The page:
To provide background and to set the stage for our work, we were briefed at our first meeting by Lt. Gen. Robert B.Flowers, Chief of Engineers; Dr. James Johnson, Chief of Planning; and Mr. Richard Worthington of Corps Headquarters in Washington. We extend our thanks also to Dr. Ronald Kostoff of the Office of Naval Research in Arlington, Virginia, who provided a briefing on review concepts and approaches at the panel’s first meeting. We also owe thanks to Dr. Jack Fritz of the National Academies and Mr. Tim Searchinger of Environmental Defense, both of whom discussed review procedures with the panel at its second meeting.
The panel members provided diverse expertise and a wealth of experience in the many disciplines and topics relevant to this study—peer review, water resources engineering and planning, environmental and water law, river navigation and transport, ports, and Corps of Engineers history and operations. Each member brought a creative and fresh perspective to the study, and participated in the crafting of the several conclusions and recommendations and in the drafting of the report. We were also fortunate to have Dr. Leonard Shabman, Chair of the Coordinating Committee, participate in two of our panel’s three meetings. Len’s knowledge of the Corps of Engineers and its civil works program made his input especially valuable.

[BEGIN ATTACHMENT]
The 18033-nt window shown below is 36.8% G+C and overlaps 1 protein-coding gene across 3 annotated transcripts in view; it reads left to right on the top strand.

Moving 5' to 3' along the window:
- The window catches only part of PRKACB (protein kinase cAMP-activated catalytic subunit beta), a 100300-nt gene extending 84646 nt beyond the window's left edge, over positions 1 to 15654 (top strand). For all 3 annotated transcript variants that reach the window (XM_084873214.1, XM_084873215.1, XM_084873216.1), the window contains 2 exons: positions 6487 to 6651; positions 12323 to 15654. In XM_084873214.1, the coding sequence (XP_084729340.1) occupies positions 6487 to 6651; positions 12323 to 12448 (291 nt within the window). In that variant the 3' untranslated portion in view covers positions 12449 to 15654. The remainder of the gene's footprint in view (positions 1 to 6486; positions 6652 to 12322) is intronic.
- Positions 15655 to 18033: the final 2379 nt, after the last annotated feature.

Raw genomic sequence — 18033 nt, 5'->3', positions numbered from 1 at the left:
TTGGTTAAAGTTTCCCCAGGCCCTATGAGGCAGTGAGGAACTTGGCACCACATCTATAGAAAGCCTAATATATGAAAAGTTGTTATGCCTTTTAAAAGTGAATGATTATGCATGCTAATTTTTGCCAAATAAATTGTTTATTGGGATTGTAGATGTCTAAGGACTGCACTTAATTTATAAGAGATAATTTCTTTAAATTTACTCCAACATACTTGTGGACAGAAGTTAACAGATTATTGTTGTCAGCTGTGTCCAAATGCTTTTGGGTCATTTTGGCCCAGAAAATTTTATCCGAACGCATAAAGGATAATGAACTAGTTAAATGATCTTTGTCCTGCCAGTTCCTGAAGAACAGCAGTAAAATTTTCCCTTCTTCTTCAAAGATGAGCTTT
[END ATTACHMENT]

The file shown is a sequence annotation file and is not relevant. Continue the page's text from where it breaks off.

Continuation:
The panel was supported and guided in its work by the outstanding staff of the Water Science and Technology Board. WSTB director Stephen Parker got us on our way by setting the stage for the study. Dr. Jeffrey Jacobs, the study director, carried the bulk of the burden. His knowledge of the Corps and of river management issues, his ability to understand and synthesize information, his creative and effective writing, his initiative and responsiveness, and his enthusiasm made him a pleasure to work with. This study and report could never been completed without his tireless effort. We also acknowledge with appreciation the logistical support of Mr. Jon Sanders and Ms. Ellen de Guzman, and editorial guidance from Ms. Rhonda Bitterli.